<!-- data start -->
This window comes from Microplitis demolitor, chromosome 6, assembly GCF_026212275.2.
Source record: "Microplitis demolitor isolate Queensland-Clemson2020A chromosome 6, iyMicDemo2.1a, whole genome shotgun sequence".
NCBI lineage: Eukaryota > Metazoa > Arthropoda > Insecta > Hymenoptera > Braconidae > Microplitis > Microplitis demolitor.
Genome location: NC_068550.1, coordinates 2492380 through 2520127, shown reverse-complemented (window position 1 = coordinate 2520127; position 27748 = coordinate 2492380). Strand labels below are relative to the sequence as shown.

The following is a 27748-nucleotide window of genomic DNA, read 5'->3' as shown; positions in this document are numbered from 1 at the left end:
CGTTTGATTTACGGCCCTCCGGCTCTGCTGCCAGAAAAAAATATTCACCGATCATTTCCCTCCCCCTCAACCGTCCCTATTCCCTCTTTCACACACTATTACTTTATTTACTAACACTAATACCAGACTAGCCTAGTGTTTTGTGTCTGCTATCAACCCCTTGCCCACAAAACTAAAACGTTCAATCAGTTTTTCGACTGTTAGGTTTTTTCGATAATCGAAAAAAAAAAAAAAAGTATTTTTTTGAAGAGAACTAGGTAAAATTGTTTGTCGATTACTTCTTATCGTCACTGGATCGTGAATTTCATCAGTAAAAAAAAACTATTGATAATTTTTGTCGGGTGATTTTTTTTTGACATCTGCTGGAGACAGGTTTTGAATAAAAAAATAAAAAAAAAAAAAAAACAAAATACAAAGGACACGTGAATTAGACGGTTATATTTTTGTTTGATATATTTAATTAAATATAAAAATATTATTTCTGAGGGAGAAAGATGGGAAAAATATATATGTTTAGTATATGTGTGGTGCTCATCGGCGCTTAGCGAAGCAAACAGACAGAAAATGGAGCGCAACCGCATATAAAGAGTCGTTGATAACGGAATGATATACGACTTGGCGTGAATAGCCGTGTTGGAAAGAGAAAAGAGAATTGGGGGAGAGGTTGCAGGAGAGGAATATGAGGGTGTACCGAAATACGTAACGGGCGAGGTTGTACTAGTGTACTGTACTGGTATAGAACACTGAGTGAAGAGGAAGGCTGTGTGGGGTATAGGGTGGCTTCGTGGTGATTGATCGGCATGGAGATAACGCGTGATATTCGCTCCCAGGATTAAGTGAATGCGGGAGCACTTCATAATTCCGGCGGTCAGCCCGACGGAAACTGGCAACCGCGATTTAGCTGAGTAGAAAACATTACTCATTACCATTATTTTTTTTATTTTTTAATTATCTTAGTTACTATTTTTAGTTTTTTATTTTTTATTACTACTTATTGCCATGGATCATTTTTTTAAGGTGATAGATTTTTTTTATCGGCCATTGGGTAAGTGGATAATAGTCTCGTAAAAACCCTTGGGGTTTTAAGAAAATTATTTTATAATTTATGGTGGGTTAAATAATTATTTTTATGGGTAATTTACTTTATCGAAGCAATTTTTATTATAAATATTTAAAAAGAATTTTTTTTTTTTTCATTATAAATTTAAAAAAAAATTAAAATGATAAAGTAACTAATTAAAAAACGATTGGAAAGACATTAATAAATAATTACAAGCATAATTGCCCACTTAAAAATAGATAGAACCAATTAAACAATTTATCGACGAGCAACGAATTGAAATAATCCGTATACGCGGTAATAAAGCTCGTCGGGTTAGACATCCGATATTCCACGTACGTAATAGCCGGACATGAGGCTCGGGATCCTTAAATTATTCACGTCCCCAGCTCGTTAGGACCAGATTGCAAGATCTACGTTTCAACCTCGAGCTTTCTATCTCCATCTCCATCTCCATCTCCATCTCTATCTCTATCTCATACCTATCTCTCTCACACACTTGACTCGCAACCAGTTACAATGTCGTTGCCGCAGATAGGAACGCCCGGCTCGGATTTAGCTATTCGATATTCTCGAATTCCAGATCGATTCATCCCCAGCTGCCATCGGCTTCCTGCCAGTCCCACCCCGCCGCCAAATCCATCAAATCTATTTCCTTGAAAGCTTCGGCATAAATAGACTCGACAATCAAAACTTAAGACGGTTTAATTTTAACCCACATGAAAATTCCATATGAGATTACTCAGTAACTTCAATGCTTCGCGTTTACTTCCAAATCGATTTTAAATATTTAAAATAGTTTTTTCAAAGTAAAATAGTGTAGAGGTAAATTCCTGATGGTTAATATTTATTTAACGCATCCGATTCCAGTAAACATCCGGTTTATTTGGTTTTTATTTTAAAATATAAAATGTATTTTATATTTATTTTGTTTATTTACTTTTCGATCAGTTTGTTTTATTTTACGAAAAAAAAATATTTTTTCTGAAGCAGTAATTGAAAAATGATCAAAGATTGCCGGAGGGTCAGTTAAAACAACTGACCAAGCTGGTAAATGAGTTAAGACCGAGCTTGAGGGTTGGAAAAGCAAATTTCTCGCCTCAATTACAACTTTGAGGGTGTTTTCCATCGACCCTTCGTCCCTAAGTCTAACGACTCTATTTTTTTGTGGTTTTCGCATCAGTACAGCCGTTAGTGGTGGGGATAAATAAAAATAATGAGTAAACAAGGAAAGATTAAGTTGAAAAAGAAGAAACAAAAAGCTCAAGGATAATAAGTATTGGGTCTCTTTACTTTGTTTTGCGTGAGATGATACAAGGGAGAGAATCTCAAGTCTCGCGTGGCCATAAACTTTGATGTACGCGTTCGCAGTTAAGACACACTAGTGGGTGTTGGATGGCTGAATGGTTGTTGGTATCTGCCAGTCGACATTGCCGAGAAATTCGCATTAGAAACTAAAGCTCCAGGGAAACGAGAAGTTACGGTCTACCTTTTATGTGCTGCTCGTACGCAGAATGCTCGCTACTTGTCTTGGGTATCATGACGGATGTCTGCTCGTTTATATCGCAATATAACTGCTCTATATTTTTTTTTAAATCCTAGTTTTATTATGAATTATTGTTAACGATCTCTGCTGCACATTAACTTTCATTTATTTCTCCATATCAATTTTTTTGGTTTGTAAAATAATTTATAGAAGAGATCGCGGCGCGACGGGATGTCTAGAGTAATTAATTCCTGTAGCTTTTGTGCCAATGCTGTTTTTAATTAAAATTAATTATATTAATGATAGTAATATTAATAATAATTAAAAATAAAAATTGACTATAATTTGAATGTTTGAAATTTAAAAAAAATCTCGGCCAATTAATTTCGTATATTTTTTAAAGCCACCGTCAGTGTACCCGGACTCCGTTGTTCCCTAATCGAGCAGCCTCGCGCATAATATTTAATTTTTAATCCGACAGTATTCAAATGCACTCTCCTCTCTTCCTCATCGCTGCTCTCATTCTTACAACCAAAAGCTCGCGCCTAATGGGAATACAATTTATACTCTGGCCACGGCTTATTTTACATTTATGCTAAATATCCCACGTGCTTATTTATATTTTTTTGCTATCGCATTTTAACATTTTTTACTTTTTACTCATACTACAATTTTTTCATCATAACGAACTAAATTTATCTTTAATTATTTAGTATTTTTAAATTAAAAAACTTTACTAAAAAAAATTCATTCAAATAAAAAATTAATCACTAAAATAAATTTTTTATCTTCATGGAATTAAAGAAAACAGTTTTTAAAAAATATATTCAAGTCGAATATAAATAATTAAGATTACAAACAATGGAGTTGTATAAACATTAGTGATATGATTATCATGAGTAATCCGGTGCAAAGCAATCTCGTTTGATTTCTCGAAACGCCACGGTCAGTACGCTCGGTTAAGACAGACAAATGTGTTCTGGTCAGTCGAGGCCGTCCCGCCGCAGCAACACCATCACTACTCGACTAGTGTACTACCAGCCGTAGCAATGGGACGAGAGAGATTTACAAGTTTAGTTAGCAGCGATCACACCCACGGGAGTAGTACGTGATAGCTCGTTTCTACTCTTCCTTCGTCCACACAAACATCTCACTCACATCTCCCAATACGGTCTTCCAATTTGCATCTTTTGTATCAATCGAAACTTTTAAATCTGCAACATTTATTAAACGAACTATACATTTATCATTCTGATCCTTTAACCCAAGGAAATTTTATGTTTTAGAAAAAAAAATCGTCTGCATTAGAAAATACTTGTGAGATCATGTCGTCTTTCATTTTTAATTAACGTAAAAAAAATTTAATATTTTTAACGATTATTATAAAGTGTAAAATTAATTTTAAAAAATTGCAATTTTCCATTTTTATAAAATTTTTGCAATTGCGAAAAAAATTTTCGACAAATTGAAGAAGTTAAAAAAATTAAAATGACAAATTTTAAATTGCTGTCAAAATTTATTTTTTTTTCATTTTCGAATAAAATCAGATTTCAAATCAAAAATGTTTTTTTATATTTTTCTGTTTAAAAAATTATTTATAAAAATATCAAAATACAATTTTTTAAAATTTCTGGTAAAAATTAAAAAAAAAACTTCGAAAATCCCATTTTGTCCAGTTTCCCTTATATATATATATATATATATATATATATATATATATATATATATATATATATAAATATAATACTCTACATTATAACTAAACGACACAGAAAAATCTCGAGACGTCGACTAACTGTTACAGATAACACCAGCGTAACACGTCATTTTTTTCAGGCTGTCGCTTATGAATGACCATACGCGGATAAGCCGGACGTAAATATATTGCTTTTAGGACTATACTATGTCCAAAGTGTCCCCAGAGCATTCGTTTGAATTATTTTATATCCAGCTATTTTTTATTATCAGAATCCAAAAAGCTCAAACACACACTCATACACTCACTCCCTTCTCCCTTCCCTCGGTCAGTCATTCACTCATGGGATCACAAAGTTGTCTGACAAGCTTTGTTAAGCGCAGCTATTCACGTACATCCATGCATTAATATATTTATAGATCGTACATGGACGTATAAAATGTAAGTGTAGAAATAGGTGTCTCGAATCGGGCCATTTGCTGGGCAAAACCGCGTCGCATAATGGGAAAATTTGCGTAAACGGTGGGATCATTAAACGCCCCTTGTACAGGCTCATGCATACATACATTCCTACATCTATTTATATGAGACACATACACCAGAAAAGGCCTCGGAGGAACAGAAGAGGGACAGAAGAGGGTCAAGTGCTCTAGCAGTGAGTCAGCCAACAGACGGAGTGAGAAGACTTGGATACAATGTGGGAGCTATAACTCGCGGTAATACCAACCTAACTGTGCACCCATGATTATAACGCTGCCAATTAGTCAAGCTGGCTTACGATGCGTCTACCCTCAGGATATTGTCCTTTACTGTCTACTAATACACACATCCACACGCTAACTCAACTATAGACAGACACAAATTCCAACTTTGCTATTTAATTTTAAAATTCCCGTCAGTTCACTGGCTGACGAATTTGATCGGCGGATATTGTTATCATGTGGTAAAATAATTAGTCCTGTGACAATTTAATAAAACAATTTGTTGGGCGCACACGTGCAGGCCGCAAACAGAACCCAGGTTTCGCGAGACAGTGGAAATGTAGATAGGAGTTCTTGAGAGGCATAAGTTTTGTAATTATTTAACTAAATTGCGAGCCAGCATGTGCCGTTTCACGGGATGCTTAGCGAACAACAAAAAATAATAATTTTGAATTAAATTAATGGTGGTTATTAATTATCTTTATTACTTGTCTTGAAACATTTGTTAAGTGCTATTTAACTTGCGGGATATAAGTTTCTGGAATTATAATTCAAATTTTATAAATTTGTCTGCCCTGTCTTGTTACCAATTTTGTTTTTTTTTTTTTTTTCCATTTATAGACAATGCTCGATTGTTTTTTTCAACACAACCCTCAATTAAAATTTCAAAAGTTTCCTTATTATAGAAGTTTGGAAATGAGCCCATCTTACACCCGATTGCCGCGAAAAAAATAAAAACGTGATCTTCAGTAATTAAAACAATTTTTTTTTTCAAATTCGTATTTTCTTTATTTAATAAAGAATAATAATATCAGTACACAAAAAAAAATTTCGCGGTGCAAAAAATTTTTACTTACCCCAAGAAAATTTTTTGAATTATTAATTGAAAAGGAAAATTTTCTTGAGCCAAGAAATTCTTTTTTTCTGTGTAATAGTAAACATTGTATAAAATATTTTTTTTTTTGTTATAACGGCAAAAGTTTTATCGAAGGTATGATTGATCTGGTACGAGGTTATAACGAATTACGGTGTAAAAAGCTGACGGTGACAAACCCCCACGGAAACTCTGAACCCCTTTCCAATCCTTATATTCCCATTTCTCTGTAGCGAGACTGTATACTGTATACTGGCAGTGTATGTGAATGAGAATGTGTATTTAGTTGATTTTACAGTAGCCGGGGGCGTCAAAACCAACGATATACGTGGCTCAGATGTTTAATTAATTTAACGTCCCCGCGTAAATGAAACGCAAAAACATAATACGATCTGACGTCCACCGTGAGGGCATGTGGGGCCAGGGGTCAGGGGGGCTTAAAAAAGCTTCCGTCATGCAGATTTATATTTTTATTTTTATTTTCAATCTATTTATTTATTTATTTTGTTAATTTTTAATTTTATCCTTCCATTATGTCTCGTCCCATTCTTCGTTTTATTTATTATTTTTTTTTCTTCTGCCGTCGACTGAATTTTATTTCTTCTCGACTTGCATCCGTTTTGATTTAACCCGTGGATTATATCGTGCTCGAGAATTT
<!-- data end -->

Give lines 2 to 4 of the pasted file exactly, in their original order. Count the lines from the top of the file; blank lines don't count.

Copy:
Source record: "Microplitis demolitor isolate Queensland-Clemson2020A chromosome 6, iyMicDemo2.1a, whole genome shotgun sequence".
NCBI lineage: Eukaryota > Metazoa > Arthropoda > Insecta > Hymenoptera > Braconidae > Microplitis > Microplitis demolitor.
Genome location: NC_068550.1, coordinates 2492380 through 2520127, shown reverse-complemented (window position 1 = coordinate 2520127; position 27748 = coordinate 2492380). Strand labels below are relative to the sequence as shown.